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Earned value analysis

Comparing budget and actual costs of a project may not be always clear. Consider the following example.

At a certain date, you notice that only 50% of what you had planned to spend has actually been spent. This may appear to be good news, but is it still good news if only 30% of the work has actually been completed? In that case, it seems that you have spent more than expected. How can progress and cost evaluations be combined?

Earned value analysis helps project managers to measure project progress and cost performance. It is used to find variances between the work performed and work planned, budget costs and actual expenditures and provides quantitative data for project decision making, to help cost and schedule management.

Earned value concepts were developed by the US Government’s Department of Defense to track its programmes during the 1960s (NASA, 1997). Since 2005, it has been a part of general US federal project risk management, and is now a mandatory requirement of the US government. The US Government’s Office of Management and Budget (OMB, 2006) promotes its use as a preferred performance-based management system to manage software projects. It is also used in the private sector by companies in a variety of industries, consulting firms and educational establishments.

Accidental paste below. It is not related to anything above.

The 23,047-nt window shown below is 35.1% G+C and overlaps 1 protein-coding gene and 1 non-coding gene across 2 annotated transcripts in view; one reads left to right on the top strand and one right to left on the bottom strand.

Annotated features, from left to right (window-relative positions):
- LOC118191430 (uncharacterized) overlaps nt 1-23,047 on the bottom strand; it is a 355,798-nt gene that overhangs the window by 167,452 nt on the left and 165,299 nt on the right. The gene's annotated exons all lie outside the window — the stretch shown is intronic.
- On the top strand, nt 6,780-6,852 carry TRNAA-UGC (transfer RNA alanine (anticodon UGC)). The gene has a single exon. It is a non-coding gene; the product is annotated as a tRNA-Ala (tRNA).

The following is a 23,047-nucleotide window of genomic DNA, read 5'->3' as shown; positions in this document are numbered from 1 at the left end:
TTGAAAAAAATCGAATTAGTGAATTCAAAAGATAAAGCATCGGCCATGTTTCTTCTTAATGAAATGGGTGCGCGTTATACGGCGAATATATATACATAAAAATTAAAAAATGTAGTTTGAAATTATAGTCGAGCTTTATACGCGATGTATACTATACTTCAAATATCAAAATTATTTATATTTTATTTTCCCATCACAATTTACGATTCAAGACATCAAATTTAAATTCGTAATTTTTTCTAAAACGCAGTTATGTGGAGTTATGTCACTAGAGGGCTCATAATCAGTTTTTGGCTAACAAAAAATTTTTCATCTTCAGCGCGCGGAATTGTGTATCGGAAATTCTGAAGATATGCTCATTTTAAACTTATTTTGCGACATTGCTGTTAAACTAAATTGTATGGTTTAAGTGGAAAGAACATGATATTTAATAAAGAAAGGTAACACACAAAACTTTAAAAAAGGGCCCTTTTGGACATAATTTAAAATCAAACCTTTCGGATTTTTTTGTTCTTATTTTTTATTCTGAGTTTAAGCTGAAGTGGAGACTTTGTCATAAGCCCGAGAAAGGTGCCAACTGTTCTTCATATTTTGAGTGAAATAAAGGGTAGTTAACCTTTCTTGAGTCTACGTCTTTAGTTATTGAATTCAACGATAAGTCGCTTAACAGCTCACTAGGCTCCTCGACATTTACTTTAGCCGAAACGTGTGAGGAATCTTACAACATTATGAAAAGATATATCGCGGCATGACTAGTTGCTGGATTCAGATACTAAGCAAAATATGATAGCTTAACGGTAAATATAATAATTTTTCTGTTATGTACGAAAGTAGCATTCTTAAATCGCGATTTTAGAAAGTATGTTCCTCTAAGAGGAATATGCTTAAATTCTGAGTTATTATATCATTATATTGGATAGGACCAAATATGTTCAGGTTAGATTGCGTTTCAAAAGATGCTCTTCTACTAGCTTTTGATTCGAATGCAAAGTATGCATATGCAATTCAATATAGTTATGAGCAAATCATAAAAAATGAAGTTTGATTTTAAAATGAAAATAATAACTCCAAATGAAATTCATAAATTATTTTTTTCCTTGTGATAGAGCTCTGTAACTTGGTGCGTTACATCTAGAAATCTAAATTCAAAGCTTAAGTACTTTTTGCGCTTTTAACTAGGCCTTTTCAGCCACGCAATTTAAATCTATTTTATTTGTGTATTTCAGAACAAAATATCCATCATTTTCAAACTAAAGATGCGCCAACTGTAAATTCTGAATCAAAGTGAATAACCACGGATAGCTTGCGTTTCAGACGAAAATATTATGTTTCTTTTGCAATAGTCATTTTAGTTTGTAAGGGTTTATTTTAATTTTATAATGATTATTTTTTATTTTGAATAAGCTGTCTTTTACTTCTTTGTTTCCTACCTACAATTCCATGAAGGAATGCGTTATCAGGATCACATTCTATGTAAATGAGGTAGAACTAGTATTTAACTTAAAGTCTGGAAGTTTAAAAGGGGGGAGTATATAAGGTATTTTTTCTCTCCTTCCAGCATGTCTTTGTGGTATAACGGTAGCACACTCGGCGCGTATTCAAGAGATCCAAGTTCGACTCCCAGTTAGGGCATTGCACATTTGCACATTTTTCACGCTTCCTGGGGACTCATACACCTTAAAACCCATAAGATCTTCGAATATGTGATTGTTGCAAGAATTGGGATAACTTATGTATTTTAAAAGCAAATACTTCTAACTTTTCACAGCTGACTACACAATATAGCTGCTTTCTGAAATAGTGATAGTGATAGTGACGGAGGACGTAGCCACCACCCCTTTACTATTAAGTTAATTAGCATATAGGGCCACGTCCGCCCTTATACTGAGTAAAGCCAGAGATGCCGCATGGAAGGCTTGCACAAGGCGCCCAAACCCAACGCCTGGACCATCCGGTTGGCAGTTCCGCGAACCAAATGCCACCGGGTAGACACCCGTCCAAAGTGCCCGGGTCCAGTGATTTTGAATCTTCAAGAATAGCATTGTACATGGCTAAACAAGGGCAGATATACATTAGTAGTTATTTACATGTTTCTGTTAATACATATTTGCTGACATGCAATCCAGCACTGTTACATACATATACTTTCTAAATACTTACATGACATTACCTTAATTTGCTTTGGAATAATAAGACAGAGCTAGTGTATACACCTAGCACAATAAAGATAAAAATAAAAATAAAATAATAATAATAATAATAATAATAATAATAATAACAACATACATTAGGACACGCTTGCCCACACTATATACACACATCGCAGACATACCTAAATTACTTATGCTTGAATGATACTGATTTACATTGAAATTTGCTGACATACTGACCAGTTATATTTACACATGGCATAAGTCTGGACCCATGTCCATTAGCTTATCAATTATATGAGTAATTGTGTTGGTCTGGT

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This article is from the free online course:

Business Fundamentals: Project Management

The Open University